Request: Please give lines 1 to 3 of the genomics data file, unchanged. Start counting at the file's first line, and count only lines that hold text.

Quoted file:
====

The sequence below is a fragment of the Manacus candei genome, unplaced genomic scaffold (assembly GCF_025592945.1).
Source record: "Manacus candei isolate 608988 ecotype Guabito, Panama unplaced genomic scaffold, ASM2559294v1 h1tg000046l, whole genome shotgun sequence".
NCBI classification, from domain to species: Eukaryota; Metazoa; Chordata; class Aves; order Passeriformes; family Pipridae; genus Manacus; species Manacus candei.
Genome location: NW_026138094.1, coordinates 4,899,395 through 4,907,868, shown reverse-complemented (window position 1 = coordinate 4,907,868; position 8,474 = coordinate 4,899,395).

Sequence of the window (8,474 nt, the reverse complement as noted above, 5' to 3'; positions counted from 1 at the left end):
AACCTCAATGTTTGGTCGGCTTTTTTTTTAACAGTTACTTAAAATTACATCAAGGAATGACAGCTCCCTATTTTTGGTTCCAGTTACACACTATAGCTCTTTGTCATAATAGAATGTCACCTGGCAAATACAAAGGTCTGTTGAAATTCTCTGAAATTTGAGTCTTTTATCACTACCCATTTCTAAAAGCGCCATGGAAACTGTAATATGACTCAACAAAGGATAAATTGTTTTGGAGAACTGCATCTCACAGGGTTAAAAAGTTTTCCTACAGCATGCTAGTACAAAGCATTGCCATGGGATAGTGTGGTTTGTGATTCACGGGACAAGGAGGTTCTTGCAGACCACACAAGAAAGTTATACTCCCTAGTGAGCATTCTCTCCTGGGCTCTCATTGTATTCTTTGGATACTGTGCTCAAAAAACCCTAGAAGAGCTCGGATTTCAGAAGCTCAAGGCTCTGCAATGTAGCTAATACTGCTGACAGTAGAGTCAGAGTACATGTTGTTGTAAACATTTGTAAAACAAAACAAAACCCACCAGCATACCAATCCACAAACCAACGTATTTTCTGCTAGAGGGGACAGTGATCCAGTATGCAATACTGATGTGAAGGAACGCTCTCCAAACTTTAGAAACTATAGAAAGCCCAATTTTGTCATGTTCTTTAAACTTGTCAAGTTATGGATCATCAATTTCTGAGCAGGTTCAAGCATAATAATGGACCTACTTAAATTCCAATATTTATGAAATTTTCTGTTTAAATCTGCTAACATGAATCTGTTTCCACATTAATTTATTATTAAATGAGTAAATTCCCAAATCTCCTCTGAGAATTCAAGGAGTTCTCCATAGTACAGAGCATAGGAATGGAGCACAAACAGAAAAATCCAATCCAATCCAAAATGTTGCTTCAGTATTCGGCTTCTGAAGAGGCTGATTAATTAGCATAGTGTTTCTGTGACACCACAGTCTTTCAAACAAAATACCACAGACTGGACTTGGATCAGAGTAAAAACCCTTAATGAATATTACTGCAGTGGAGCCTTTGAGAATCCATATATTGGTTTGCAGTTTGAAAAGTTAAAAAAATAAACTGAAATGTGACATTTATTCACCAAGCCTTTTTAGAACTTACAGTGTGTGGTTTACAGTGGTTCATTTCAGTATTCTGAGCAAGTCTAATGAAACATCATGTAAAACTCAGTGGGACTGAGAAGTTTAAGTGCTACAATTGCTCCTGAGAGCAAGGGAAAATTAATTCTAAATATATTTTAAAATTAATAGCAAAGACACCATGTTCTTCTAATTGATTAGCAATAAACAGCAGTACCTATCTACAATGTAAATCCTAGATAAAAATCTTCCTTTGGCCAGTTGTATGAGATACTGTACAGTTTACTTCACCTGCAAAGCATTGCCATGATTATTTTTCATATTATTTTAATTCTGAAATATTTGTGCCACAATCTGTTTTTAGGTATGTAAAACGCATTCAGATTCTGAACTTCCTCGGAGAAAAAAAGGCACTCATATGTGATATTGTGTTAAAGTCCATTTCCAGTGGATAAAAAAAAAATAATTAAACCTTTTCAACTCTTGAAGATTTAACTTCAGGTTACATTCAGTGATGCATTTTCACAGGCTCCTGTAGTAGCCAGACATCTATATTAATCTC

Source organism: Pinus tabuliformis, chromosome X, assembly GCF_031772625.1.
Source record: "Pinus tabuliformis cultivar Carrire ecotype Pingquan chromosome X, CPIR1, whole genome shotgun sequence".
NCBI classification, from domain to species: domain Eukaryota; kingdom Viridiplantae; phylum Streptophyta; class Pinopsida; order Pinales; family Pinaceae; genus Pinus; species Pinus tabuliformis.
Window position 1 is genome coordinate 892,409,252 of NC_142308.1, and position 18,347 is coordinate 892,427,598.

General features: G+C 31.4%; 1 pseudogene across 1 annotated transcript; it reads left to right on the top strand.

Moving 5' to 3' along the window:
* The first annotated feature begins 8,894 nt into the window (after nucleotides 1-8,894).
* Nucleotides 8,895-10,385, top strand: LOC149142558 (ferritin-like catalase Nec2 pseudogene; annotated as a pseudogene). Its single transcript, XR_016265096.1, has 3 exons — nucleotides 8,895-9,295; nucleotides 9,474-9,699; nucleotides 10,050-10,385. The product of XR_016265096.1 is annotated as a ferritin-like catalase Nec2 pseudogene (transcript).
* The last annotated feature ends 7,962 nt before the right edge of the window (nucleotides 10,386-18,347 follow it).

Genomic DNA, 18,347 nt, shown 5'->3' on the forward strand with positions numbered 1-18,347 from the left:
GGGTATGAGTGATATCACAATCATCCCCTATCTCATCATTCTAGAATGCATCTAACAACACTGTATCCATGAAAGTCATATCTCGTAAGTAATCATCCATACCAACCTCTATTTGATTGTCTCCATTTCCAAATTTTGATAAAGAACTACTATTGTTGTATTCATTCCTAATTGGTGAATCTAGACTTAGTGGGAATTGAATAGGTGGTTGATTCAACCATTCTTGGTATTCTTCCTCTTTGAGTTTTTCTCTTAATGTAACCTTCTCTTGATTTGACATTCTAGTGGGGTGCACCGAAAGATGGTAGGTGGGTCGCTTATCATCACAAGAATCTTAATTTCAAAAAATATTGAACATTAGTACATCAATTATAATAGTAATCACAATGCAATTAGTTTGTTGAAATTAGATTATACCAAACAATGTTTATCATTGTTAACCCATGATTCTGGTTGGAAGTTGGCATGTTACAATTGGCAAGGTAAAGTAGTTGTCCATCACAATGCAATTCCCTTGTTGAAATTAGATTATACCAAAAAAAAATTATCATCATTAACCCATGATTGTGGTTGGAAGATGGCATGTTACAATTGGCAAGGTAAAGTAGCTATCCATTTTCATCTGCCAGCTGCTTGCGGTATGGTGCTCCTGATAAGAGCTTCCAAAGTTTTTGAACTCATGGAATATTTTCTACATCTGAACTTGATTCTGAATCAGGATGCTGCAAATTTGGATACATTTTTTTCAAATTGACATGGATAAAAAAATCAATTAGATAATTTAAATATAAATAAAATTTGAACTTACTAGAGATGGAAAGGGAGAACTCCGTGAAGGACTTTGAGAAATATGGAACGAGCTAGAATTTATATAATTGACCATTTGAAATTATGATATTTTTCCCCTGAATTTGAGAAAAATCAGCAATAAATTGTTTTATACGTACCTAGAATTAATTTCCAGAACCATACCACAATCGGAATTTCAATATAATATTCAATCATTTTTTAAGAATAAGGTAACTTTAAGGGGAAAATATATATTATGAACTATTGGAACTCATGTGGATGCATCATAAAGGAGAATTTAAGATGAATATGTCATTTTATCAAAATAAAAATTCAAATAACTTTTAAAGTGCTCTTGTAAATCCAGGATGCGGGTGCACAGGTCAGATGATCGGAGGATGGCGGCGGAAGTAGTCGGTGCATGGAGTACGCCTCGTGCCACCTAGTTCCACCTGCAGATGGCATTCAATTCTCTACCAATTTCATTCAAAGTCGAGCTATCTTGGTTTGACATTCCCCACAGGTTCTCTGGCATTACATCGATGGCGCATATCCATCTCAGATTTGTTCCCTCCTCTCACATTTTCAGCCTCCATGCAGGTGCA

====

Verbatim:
The sequence below is a fragment of the Manacus candei genome, unplaced genomic scaffold (assembly GCF_025592945.1).
Source record: "Manacus candei isolate 608988 ecotype Guabito, Panama unplaced genomic scaffold, ASM2559294v1 h1tg000046l, whole genome shotgun sequence".
NCBI classification, from domain to species: Eukaryota; Metazoa; Chordata; class Aves; order Passeriformes; family Pipridae; genus Manacus; species Manacus candei.